For now, no end in sight for DMA's

Talk about a rough night out. DMA's were in Torino, Italy, towards the end of the touring cycle for their debut album, 2016's Hills End. An album recorded in the apartment of guitarist Johnny Took, its blend of pop hooks, indie rock and Oasis-style attitude had extended the band's profile beyond their inner-western Sydney home, leading to performances at festivals such as Glastonbury in Britain, Japan's Fuji Rock and Coachella in the US, and on late night TV in America. It also lodged them in the upper reaches of the ARIA charts, where the album debuted inside the top 10.

Such success does not, however, bring with it luxury, and so it was on this particular evening that the trio (they swell to a sextet on stage) found themselves playing a show in one of Torino's less salubrious neighbourhoods. At one point, Took and touring drummer Liam Hoskins were held up at knifepoint, while in a separate incident, touring guitarist Joel Flyger also "got rolled".

DMA’s are set to embark on a world tour, with Australian dates scheduled for June.

Today guitarist Matt Mason is considering these events from the comfort of the band's Sydney record label HQ, his trademark white cap perched atop his head, his arms peppered with a haphazard array of tattoos. "Our promoter was like, 'Don't go out, go straight [back to your hotel] after this gig'," he recalls. "But we didn't. We stuck around and tried to buy drugs on the street and got robbed.

"A lot happened on that tour," he adds, pointing to the time in Hamburg when Took rolled his ankle and lost his wallet, and the moment in Cologne when Mason's phone was stolen and he was beaten up "by a bunch of guys". "Europe's pretty f—in' dangerous these days, dude, it's pretty crazy. It's not all f—ing bicycles and cheese and shit."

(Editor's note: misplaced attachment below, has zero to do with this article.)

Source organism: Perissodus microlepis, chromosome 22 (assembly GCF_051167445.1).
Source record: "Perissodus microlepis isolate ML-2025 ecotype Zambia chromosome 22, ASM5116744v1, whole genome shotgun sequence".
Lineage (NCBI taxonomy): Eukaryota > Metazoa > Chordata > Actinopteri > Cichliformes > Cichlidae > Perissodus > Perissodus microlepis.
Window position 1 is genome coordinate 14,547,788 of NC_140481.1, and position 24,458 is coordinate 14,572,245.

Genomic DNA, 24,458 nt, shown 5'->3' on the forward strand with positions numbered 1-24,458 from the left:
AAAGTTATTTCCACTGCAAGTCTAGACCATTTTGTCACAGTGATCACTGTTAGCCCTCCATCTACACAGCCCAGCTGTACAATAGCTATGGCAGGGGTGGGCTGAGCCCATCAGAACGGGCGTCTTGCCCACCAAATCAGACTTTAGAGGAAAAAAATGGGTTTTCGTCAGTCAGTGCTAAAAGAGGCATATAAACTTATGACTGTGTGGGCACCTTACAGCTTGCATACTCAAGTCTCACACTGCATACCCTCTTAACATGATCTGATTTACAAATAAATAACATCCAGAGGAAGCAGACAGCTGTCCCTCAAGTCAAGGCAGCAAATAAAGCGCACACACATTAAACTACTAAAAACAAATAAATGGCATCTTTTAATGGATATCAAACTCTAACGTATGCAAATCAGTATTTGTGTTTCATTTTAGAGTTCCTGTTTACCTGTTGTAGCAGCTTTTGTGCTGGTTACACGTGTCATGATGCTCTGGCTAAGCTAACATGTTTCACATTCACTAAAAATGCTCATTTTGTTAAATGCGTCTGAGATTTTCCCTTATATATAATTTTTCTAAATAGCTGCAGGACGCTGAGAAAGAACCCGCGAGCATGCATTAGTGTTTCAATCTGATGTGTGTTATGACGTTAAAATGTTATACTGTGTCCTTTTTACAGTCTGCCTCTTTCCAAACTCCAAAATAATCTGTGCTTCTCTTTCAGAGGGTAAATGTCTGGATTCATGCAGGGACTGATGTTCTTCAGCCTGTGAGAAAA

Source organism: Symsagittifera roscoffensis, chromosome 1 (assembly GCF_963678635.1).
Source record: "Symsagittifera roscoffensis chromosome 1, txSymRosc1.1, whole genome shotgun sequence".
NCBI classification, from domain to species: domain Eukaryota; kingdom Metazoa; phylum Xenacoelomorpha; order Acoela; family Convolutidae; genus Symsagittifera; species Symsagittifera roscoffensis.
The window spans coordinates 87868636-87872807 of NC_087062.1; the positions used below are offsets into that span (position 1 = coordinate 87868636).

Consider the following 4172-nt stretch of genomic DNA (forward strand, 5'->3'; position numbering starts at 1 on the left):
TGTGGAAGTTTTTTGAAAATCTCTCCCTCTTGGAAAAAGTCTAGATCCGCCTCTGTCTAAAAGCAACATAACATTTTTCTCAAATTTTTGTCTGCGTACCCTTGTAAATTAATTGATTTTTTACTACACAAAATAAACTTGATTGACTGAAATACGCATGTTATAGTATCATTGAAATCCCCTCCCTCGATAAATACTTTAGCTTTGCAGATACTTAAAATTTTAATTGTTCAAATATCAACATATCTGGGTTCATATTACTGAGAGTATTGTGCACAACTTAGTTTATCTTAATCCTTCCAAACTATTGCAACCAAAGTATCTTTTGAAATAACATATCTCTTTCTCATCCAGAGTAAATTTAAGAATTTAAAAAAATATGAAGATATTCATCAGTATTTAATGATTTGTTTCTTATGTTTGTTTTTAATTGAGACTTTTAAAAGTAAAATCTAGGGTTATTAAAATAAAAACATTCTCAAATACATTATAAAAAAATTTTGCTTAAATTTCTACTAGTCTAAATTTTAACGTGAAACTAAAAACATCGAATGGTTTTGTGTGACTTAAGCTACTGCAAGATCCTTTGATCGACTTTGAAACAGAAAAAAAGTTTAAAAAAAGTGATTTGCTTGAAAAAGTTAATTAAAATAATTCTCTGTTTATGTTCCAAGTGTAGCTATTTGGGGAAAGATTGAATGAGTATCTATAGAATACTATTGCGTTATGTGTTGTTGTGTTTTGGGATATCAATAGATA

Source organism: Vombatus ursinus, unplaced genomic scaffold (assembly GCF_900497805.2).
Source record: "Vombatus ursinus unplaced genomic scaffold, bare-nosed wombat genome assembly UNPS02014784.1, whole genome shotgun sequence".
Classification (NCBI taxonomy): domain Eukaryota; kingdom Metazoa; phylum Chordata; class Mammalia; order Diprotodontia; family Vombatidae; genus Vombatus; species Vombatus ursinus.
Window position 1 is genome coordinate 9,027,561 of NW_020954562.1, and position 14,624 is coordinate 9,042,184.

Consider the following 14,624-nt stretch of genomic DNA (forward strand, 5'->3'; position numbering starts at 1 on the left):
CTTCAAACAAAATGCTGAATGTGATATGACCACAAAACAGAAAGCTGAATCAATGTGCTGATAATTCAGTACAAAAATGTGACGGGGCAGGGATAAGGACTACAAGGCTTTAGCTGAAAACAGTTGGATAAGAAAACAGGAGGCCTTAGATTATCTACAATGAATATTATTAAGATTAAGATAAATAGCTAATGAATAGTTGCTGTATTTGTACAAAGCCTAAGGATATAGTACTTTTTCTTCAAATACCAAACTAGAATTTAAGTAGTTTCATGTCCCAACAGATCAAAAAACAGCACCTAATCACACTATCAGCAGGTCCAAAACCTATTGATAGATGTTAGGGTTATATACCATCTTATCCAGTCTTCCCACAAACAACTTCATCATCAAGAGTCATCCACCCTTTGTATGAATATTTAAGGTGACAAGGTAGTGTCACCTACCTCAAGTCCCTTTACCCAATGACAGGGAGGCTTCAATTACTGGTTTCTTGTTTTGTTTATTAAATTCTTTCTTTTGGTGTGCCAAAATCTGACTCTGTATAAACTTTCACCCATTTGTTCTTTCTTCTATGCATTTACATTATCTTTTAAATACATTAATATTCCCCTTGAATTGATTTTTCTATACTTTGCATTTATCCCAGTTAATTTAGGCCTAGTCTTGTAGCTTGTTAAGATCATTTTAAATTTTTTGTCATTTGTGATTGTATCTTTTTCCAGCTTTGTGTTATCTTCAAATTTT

Perhaps not surprisingly, when the band returned to Sydney, Took's mental state was "frazzled". So much so that it inspired a melancholy song on the group's new album, For Now, called The End.

"I'd never been that bad before," says Took of his headspace, lightly tinted sunglasses affixed to his face. "I think we were all pretty mentally fragile. We'd never really done extensive touring like that, being over a year at that point."

That The End is about this topic is news to Mason, who when quizzed about the song prior to Took joining the interview says, "I don't know anything about that, we rarely talk about our feelings".

Affable and polite – though possibly wishing he was elsewhere if his constant tapping on the table is anything to go by – there's something delightfully blunt about Mason. Take, for instance, his answer when asked if he was relieved upon completing the perilous task of following-up a successful debut album.

"Well, I don't think it was that successful," he shrugs. "Arctic Monkeys had pressure on their second record, but we're not at that level. Didn't really even think about it to be honest."

And then there's his brief – if not entirely inaccurate – summation of the band's sound. "It's just English soccer music, isn't it."